I am not a judge but knowing several I know that it is a tough job tasting beer all day, or in some cases over several days. Some samples tremendous and some are down right nasty.
I think the judges, whether they are nationally ranked or just getting started, do their very best to fairly evaluate each and every beer, but yes, regardless of what score you get or comments you receive, take it for what it's worth-an opinion.
In the end, if you like your beer and are proud of it then enjoy it! Take the feedback you receive and apply the parts that you think could improve the beer and forget about the comments you might not agree with. I also find that when possible, enter the same beer in several comps to get a better overall feel of the beer.
It is also important to provide feedback to the judges on their evaluations. I have emailed several judges from various comps to get a better understanding of their comments and attach their score sheets so they can remember what they wrote as well, even if they don't recall the specific beer. For example: In my most recent comp my ESB received a 35 which I was happy with. The problem though was after reading one judges comments I found that his understanding of the style was lacking. Each thing I got dinged for is clearly stated in the guidelines as being true to style and more than acceptable. In a polite manner I emailed him a copy of the sheet and a suggestion that he re-read the style guideline so that he can improve his understanding and improve his judging knowledge. This was a "recognized" judge and his score brought my average down.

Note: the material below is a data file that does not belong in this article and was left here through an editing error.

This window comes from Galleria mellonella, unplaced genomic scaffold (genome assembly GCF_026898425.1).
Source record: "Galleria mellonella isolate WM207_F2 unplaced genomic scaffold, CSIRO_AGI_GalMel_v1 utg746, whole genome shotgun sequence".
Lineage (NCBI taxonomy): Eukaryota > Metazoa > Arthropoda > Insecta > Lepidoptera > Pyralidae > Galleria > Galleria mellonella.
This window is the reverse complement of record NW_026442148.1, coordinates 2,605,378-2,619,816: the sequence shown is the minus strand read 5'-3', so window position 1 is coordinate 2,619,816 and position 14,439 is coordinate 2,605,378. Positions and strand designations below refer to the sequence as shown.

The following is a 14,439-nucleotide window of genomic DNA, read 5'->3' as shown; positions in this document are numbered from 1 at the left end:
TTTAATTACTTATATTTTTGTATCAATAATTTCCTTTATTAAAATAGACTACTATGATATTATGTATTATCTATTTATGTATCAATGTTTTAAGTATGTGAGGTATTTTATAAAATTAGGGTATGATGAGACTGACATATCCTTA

Judges are constantly learning their trade just like brewers. They take the time to volunteer but I also believe that as a brewer it is my right to provide them feedback as well, both positive and negative so they too can improve their trade.
As previously mentioned, you are dealing with the personal abilities of each judge to properly sample your beer and each person's ability to note certain characteristics will be different. Each person's threshold of taste will be different. I can easily detect most general flaws in a beer but when it comes to discerning the nuances of certain hops or malt profiles I fall short. In many cases I can even tell you what yeast was used in a beer while others can't, every one has strengths and weaknesses. It is unfair to lump all judges together and call them biased.